• Mixed media installation
  • Room-sized

It took several years for me to identify a form that would convey the many meanings of the word “Grace". Where was the one object that could suggest a movement, a prayer, a name, a state of being? When I was given a 1950s-era chiffon hostess apron purchased from a church bazaar sale, I knew I had found what I'd been looking for.

What could be more fitting for a GRACE project than an object with long graceful ribbon-like ties, with a connection to the meals over which grace may be said, which may even have been worn by a gracious lady named Grace? What actually clinched the use of the apron as my form, though, was the fact that this prototype, this apron I'd been given, had been lightly scorched when it had been ironed....its perfection was slightly was itself a candidate for grace, that state of unconditional love and forgiveness.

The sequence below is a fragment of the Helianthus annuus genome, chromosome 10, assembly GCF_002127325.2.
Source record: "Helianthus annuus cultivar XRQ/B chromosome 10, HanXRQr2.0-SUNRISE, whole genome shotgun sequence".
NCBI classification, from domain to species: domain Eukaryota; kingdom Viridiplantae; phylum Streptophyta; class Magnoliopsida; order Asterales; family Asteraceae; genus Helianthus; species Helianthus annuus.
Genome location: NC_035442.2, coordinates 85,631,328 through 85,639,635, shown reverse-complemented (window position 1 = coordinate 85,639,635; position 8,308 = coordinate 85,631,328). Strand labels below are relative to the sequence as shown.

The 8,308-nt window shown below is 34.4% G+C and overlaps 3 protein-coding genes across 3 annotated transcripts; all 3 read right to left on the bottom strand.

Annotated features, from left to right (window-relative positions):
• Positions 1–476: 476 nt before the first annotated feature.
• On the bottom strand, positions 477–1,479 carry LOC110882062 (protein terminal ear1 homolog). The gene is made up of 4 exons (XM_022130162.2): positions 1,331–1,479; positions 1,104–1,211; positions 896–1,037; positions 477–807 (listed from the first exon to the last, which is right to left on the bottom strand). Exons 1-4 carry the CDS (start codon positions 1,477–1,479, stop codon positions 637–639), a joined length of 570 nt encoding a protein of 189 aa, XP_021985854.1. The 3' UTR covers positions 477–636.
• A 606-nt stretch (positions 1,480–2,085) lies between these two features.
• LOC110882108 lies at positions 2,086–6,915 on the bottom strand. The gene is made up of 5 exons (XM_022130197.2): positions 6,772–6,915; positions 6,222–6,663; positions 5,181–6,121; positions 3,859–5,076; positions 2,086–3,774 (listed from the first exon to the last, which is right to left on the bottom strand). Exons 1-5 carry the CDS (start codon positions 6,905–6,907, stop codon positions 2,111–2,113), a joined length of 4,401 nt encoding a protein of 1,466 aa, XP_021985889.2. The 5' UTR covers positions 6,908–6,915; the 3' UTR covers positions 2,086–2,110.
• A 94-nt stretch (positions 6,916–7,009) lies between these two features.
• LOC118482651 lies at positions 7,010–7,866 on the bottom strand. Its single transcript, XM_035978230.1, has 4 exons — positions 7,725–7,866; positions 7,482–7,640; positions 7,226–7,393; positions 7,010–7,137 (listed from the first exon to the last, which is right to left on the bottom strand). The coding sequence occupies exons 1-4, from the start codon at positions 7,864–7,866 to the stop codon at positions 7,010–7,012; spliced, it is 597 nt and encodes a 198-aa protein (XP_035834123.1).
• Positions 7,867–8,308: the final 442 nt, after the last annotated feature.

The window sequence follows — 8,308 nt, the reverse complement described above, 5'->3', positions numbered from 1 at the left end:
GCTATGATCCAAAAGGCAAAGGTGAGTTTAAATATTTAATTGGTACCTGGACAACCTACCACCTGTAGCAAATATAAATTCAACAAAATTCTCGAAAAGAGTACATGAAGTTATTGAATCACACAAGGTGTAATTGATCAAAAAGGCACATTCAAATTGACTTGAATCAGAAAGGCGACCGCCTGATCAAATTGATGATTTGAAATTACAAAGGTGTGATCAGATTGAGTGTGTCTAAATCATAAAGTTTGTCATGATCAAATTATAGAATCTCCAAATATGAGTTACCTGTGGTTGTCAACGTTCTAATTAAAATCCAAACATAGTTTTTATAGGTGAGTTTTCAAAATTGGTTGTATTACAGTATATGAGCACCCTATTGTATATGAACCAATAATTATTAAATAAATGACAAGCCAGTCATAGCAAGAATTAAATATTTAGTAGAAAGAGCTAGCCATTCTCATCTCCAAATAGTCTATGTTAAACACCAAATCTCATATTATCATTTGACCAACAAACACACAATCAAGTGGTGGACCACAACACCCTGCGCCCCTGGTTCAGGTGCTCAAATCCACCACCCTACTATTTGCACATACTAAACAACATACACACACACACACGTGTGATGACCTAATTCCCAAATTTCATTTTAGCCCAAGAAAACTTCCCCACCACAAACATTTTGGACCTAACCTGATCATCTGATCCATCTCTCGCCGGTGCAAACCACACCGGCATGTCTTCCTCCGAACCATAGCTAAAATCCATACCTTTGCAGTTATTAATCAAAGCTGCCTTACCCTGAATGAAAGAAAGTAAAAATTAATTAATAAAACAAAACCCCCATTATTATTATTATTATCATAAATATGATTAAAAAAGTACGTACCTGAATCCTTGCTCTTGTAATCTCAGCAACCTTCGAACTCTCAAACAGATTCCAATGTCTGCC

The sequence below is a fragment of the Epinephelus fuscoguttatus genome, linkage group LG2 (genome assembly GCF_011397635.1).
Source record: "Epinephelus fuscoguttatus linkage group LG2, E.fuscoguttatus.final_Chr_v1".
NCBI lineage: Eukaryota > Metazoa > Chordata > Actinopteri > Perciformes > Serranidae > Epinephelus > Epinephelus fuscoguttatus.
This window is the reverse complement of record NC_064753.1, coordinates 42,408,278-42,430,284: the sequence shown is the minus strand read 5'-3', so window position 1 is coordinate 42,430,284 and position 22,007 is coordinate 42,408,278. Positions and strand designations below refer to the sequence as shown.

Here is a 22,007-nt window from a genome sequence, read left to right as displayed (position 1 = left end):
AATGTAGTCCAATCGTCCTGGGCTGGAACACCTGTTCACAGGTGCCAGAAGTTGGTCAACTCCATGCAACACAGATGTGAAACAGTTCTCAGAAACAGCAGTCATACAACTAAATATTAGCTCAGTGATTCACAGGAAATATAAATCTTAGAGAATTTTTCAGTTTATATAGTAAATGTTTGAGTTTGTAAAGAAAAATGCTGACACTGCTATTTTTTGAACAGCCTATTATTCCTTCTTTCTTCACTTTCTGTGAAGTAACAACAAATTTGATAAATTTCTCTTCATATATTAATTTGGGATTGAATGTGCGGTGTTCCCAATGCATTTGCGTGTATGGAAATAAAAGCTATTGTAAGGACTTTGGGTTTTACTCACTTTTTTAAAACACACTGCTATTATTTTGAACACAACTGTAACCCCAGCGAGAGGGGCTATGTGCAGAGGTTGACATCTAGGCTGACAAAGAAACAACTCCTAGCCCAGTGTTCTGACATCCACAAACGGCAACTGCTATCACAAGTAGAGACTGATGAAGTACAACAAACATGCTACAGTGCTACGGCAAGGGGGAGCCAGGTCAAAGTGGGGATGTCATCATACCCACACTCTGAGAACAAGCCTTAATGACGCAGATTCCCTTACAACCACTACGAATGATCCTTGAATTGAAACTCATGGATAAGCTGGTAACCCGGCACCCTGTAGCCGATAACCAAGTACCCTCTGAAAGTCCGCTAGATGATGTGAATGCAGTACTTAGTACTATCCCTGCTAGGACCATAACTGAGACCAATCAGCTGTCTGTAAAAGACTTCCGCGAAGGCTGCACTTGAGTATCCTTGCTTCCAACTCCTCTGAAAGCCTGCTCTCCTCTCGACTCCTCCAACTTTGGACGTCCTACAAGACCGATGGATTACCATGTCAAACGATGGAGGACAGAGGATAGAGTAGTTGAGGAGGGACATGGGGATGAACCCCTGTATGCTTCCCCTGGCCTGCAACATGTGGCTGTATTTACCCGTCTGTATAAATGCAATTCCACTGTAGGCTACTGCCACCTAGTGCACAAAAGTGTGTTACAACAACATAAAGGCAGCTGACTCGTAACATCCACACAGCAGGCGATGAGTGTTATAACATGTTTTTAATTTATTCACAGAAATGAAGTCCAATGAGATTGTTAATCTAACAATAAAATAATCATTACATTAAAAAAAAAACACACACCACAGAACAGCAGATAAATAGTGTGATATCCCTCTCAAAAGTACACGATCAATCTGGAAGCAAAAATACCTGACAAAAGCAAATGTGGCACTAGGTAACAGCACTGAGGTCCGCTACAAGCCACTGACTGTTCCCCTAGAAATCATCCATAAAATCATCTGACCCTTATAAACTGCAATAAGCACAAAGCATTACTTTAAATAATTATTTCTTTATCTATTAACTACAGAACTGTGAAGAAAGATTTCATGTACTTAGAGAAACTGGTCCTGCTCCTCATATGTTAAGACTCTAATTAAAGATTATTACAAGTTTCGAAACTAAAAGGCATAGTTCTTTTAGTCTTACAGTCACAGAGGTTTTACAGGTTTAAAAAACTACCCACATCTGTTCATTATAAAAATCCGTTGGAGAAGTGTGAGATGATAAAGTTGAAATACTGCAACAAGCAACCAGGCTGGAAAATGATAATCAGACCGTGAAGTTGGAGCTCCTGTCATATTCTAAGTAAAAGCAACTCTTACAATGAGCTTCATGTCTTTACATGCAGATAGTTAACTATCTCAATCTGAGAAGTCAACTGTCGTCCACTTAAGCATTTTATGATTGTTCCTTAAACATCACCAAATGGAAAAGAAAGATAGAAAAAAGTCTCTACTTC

The GRACE installation welcomes the viewer into a hushed and darkened environment where the soft shadows of 52 hanging aprons (one for each week in a year of housework) dance across the walls. The aprons take on many once becoming birds, ghosts of mom in the kitchen, angels, “flying nuns" or beautiful laundry waving in the breeze. The mystical experience is heightened by a sound track wafting overhead that contains the sound bites of everything from whispered amens to Elvis singing “Amazing Grace" to George Burns saying goodnight to Gracie.

GRACE was originally installed at the Castellani Art Museum on the campus of Niagara University, but has been shown in several venues since, including the Memorial Art Gallery of Rochester, New York's First Rochester Biennial Exhibition, an invitational show of six Upstate New York artists, and most recently at the Greenhill Gallery in Greensboro, NC.